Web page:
The level of whining over being told that donating your old clothes to Africans isn’t a righteous act and that you should actually have to pay attention to your actions was….not surprising, but also ridiculous and sad. Folks, the world doesn’t exist to make you feel good about yourselves. It is your responsibility as people who at least claim to be wanting to be doing the right thing to….do the right thing. Unlimited consumption is not consistent with any kind of global perspective that moves toward justice. Obviously many of you understand this and expressed that in the comments. But some were pretty hostile.
If you’re trying to contribute as little as possible to the two global calamities of climate change and the swirling gyres of forever-materials slowly filling our oceans, there’s a useful formula to keep in mind: Use fewer things, many times, and don’t buy new ones.
But are plastic bags better or worse than paper? And what about a cotton tote? Let’s rip this bandaid off right away: There’s no easy answer.
To understand the impact of reusable bags on the environment, one has to hold two very different things in mind. One: Plastic bags do not biodegrade and are stuffing the oceans, marine life, and our food supply with plastic bits. Two: Considering all the other environmental impacts besides litter, a cotton tote or a paper bag may be worse for the environment than a plastic one.
In a 2018 life-cycle assessment, Denmark’s ministry of environment and food agreed with previous similar studies, finding that classic plastic shopping bags have the least environmental impact. This assessment does not take marine litter into account—so as far as that gigantic problem is concerned, plastics are almost certainly the worst, since they don’t break down on a timescale meaningful to human or animal life.
But when taking into account other factors, like the impact of manufacturing on climate change, ozone depletion, water use, air pollution, and human toxicity, those classic, plastic shopping bags are actually the most benign of the current common options.
Cotton bags must be reused thousands of times before they meet the environmental performance of plastic bags—and, the Denmark researchers write, organic cotton is worse than conventional cotton when it comes to overall environmental impact. According to the report, organic cotton bags have to be reused many more times than conventional cotton bags (20,000 versus 7,000 times), based on the assumption that organic cotton has a 30% lower yield rate on average than conventional cotton, and therefore was assumed to require 30% more resources, like water, to grow the same amount.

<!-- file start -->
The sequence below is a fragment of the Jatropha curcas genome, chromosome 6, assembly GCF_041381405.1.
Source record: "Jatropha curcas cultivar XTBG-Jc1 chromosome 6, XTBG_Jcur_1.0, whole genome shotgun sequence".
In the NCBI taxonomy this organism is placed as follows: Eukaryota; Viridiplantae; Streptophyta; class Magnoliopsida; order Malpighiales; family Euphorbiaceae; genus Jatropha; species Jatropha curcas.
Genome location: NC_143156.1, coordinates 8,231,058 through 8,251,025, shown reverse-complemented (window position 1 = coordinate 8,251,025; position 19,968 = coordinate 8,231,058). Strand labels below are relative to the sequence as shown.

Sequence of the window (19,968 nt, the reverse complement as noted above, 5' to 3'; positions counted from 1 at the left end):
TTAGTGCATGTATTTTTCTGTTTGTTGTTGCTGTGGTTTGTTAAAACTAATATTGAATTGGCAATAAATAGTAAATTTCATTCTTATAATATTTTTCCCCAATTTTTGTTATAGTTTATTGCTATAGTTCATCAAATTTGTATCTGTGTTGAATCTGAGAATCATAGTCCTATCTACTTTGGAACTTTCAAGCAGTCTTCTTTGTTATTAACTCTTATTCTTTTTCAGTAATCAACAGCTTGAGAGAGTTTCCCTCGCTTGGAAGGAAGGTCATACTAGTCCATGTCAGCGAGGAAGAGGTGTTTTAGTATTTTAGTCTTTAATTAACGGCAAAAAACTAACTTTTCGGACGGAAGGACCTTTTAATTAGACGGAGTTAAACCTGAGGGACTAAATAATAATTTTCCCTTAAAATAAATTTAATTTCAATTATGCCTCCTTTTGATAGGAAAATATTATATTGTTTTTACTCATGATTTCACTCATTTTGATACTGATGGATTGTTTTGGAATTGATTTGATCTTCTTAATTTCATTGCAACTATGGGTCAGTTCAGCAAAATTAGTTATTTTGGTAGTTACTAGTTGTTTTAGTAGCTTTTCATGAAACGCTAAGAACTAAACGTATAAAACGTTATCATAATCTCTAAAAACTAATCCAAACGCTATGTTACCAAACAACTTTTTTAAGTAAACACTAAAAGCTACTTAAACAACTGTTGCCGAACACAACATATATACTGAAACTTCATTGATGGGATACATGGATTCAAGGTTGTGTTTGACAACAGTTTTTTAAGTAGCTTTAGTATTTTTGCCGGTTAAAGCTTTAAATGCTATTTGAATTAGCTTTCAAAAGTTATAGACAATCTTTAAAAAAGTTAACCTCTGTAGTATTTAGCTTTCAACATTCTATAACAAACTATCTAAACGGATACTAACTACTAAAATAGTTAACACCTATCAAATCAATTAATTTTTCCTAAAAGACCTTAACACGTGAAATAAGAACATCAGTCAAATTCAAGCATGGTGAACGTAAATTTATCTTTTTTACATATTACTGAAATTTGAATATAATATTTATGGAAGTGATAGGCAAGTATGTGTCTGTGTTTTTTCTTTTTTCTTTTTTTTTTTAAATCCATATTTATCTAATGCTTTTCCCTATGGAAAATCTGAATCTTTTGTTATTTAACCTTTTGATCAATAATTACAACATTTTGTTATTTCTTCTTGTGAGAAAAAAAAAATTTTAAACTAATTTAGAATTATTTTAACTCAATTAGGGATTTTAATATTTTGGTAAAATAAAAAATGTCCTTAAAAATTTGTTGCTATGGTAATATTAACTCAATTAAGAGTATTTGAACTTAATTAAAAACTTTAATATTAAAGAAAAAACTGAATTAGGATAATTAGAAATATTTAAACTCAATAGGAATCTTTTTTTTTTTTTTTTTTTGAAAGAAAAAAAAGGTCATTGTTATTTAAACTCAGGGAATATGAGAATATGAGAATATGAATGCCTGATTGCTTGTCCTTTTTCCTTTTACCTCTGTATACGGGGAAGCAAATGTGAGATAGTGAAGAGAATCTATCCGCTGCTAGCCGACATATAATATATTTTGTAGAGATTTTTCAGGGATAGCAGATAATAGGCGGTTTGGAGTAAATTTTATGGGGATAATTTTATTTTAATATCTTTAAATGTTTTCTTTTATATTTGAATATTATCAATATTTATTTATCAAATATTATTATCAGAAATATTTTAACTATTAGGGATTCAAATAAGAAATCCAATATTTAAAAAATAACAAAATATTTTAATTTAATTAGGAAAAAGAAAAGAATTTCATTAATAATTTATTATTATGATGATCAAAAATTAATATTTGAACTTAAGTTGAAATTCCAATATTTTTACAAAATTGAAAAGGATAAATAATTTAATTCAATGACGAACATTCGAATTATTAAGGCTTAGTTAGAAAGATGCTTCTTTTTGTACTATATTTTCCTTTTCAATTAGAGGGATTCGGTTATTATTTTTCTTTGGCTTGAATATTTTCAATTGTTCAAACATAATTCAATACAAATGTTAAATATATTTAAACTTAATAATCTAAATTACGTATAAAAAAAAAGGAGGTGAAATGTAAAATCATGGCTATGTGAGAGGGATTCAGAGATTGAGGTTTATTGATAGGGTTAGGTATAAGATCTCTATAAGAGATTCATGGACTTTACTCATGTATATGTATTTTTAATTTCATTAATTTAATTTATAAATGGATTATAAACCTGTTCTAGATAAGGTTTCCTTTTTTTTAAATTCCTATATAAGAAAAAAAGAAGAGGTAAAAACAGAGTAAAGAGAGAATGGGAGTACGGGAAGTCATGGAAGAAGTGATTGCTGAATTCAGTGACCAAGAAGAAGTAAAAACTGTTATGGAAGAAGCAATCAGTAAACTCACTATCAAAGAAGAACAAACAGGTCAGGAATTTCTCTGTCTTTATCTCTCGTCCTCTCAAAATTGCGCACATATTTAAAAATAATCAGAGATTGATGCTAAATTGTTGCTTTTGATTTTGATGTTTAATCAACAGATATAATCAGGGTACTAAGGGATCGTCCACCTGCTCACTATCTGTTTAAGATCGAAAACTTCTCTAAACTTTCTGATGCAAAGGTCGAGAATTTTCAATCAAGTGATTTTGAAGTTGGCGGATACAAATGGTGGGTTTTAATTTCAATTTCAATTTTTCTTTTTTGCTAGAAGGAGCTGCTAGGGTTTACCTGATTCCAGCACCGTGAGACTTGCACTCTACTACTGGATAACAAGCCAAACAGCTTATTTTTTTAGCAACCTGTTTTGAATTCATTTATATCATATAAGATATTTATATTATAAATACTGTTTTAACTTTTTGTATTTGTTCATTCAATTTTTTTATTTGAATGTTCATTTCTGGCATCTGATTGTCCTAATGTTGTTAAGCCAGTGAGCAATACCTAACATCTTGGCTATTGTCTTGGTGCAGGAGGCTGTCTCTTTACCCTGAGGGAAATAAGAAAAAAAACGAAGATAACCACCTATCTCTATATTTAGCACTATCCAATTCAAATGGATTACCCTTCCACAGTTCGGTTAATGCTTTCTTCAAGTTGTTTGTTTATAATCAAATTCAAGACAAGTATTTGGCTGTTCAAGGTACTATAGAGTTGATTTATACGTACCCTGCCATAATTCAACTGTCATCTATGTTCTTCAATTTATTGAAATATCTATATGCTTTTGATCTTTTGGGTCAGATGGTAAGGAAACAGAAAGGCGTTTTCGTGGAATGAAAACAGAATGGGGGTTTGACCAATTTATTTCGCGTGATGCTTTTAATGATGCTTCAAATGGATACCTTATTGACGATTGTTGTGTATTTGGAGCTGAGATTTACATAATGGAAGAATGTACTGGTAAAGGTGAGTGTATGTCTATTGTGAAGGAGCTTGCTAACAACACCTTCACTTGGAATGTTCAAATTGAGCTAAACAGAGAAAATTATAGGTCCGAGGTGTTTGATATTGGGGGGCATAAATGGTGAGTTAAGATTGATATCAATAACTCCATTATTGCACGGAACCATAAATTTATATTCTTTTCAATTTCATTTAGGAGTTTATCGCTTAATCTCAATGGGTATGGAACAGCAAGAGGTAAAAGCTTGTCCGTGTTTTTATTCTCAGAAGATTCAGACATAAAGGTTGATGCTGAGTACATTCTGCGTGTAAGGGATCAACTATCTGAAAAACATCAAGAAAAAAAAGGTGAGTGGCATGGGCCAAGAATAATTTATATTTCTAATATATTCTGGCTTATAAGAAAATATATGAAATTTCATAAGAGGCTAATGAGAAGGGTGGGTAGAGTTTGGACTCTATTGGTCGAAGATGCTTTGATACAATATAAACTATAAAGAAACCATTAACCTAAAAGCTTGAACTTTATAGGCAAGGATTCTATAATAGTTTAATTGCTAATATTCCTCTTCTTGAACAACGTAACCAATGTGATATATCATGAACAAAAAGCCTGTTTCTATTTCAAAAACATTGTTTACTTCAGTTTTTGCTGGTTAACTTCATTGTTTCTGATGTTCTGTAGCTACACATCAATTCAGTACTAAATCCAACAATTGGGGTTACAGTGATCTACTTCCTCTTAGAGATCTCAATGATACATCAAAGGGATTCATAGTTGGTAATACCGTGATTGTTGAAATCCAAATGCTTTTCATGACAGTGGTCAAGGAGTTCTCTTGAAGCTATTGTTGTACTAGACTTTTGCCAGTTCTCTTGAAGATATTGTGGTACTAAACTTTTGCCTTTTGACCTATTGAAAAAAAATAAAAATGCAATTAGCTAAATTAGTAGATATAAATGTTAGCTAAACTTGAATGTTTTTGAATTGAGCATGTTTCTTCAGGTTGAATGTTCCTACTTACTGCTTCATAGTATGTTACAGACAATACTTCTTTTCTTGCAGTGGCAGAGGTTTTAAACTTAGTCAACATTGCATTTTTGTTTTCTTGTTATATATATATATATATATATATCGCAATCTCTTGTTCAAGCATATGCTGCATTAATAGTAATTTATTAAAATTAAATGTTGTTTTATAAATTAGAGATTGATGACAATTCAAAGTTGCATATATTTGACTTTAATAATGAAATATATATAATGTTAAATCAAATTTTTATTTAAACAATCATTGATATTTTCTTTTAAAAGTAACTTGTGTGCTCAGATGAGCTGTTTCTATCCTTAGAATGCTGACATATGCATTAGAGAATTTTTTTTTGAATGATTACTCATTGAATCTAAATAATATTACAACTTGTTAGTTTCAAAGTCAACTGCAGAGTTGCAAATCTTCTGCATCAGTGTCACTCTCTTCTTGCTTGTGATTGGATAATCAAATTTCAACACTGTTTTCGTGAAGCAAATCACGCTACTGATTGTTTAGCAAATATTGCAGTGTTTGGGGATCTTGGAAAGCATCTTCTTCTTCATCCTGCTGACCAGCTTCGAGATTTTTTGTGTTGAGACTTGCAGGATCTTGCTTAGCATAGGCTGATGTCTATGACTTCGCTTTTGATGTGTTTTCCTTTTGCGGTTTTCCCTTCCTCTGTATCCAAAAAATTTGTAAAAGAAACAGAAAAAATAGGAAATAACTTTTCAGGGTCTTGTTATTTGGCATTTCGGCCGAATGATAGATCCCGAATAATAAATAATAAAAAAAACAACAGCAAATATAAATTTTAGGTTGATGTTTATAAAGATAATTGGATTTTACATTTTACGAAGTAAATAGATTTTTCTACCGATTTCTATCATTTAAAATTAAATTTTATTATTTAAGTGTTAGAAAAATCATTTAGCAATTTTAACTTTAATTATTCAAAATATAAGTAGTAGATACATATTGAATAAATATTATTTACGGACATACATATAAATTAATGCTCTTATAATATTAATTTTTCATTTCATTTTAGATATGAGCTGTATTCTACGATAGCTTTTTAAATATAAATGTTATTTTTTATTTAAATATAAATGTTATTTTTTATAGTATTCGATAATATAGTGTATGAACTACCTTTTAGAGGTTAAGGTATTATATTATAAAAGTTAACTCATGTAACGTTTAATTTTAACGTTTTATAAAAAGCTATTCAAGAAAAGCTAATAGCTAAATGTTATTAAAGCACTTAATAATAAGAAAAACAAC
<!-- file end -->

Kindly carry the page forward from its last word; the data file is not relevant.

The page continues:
Even adjusting for the benefits of organic cotton production—like less fertilizer and pesticide use (and therefore less eutrophication and water contamination caused by growing it)—conventional cotton came out on top.
The report also assumed the cotton could not be recycled, since very little infrastructure exists for textile recycling.
With plastic bag bans soaring in popularity globally (127 countries have adopted plastic bag restrictions, and New York just passed one this week), the question of what will replace plastic bags has become more pressing. We know that single-use anything is a terrible idea, whether it is plastic or not, so replacing plastic bags with paper ones will surely have deleterious side-effects like increasing deforestation. Making a paper bag also requires more energy and water than making a plastic bag, so for other environmental considerations besides litter, paper products may be worse than plastic ones.
You can’t handwave away the lack of proper disposal for plastic bags. This is a huge problem and is especially so in poorer parts of the world. But we can’t just close our eyes to how other forms of consumption are also problematic. Nope, there’s no easy answer here. There never is under a capitalist system. Part of being an adult person in the world should be understanding that and trying to come up with better solutions, weighing various factors and trying to make the best decision possible. Since most of us don’t have all the answers, we shouldn’t be upset when we read something that goes against what we have thought in the past. Just because something is a norm among liberal consumers does not inherently make it a good thing.